FAIRBANKS, Alaska (AP) - The superintendent of Denali National Park and Preserve plans to temporarily ban certain pets after a local resident was cited for hiking on park trails with his pet goat this summer.
Park Superintendent Don Striker said domestic goats pose a significant risk to Denali’s Dall sheep population. He said he is planning to implement a temporary closure barring access to pet goats and to bring up the issue at an official hearing, likely next year, as a step toward making the ban permanent. Striker said temporary closures can last anywhere from 30 days to a couple of years.
“Not that I’m expecting there to be this huge influx all of a sudden of people wanting to walk their goats,” he told the Fairbanks Daily News-Miner (http://bit.ly/1rSh3SX). “But, sort of, do people realize this is a highly, highly, highly risky proposition for our Dall sheep?”
In a letter to the editor that ran in the paper earlier this month, Striker said the wild sheep are particularly vulnerable to diseases and parasites carried by domestic livestock since they have not had previous exposure. Accidental exposure to a single domestic animal, like a goat, could have devastating effects for the sheep, he said.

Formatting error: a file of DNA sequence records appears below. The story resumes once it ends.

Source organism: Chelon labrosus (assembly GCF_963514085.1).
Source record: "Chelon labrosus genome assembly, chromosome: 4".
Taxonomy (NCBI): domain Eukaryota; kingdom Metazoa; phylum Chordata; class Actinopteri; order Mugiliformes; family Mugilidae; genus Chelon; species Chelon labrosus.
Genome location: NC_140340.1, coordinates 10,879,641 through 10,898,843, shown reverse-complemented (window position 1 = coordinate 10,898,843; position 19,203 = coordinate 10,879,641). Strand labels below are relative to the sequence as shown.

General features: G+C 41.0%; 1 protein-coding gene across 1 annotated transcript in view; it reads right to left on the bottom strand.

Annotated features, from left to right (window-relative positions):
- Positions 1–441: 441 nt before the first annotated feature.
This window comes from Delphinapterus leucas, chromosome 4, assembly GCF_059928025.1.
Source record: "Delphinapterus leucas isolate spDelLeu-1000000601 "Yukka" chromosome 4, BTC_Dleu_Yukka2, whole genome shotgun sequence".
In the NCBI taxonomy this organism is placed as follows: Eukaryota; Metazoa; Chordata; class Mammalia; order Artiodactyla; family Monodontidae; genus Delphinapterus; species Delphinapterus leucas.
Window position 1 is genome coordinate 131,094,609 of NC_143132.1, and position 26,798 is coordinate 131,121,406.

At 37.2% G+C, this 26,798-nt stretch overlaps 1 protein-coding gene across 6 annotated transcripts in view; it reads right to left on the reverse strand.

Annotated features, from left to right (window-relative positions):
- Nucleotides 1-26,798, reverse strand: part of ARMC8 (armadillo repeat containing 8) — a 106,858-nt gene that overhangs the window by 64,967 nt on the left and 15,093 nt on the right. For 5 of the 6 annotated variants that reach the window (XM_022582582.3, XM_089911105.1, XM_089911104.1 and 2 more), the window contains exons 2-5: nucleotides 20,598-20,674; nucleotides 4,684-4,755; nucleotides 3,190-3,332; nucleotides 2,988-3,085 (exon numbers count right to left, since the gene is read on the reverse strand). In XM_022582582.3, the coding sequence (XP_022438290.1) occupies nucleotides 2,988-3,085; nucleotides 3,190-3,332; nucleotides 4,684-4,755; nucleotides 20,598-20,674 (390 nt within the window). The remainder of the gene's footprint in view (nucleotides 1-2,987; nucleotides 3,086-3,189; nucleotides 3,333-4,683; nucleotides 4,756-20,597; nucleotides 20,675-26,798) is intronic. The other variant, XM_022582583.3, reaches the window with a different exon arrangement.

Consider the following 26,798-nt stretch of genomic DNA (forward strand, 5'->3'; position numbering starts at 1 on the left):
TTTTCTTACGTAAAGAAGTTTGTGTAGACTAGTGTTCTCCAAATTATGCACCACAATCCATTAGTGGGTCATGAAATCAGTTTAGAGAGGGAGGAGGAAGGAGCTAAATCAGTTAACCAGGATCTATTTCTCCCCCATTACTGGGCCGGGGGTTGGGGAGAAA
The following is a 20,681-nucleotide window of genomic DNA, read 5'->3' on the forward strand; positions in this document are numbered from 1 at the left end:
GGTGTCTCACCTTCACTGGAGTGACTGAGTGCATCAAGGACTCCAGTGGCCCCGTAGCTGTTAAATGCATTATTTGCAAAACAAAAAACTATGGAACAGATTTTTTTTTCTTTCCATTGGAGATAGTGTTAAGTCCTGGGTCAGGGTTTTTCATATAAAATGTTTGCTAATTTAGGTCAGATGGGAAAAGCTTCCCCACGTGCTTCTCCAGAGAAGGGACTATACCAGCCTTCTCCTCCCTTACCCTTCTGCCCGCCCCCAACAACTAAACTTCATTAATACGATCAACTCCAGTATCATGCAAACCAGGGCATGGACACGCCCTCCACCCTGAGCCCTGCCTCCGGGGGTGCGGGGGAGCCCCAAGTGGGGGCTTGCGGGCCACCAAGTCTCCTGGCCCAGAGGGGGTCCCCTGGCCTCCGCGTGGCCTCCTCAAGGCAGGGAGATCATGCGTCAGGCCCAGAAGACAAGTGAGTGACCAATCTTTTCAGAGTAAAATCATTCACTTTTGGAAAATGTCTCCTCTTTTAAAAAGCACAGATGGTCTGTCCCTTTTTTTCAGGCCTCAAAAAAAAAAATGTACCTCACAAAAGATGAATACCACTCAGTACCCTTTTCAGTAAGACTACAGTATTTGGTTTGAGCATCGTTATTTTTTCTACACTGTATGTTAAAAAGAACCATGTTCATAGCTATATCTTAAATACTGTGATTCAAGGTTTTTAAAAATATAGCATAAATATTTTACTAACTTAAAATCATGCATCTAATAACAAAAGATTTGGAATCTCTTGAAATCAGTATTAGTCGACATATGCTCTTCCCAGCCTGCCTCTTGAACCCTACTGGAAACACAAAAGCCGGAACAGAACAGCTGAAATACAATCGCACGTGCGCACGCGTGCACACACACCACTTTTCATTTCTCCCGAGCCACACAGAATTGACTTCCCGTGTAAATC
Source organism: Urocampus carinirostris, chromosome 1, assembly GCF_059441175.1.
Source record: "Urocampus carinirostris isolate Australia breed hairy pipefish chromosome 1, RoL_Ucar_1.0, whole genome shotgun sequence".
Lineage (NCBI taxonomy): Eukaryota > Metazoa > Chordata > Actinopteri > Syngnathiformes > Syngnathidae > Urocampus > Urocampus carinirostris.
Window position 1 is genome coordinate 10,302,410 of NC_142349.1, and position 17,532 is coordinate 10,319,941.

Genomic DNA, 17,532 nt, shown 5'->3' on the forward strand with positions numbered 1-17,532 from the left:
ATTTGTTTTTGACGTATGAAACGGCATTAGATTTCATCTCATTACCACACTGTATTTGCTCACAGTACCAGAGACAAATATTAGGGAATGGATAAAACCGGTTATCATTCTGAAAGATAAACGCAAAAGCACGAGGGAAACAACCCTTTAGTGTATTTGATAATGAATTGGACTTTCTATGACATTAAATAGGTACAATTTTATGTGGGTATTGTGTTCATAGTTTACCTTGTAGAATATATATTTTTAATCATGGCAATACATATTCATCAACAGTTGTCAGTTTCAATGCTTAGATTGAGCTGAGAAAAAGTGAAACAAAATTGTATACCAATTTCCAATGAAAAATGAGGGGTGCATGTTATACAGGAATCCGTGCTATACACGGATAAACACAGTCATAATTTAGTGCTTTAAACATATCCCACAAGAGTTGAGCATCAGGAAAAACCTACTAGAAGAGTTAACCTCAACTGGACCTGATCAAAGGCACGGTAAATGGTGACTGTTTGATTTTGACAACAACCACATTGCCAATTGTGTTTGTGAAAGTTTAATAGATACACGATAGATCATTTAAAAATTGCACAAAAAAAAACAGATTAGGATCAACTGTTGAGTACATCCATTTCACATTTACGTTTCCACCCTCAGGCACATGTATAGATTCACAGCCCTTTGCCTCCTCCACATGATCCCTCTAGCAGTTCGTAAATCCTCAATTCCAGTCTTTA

John Quinley, a spokesman for the regional office of the National Park Service, said pets generally are allowed in most areas in national parks in Alaska as long as they are on leashes up to 6 feet long. But he said many parks have individual bans on pets in certain areas, like trail systems.
Since the park service doesn’t define pets by individual species, a goat technically is treated the same as a dog or a goldfish under the rule, he said. However, superintendents can implement more specific bans in their parks.
Corey Furrow, the Anderson resident cited for hiking with his pet goat, said he understands the park’s need to protect Dall sheep. But he said his animal, Dr. Gonzo, was on a leash.
Furrow was cited for walking with his pet in an area where all pets are restricted. He said he recognizes his mistake and doesn’t want to put any animals in the park at risk. But he said he’s still disappointed in the park service response.
“I live down here. It’s my backyard. I’ve hiked dogs in the past, and nobody’s said anything,” Furrow said. “It’s just inconvenient.”
Information from: Fairbanks (Alaska) Daily News-Miner, http://www.newsminer.com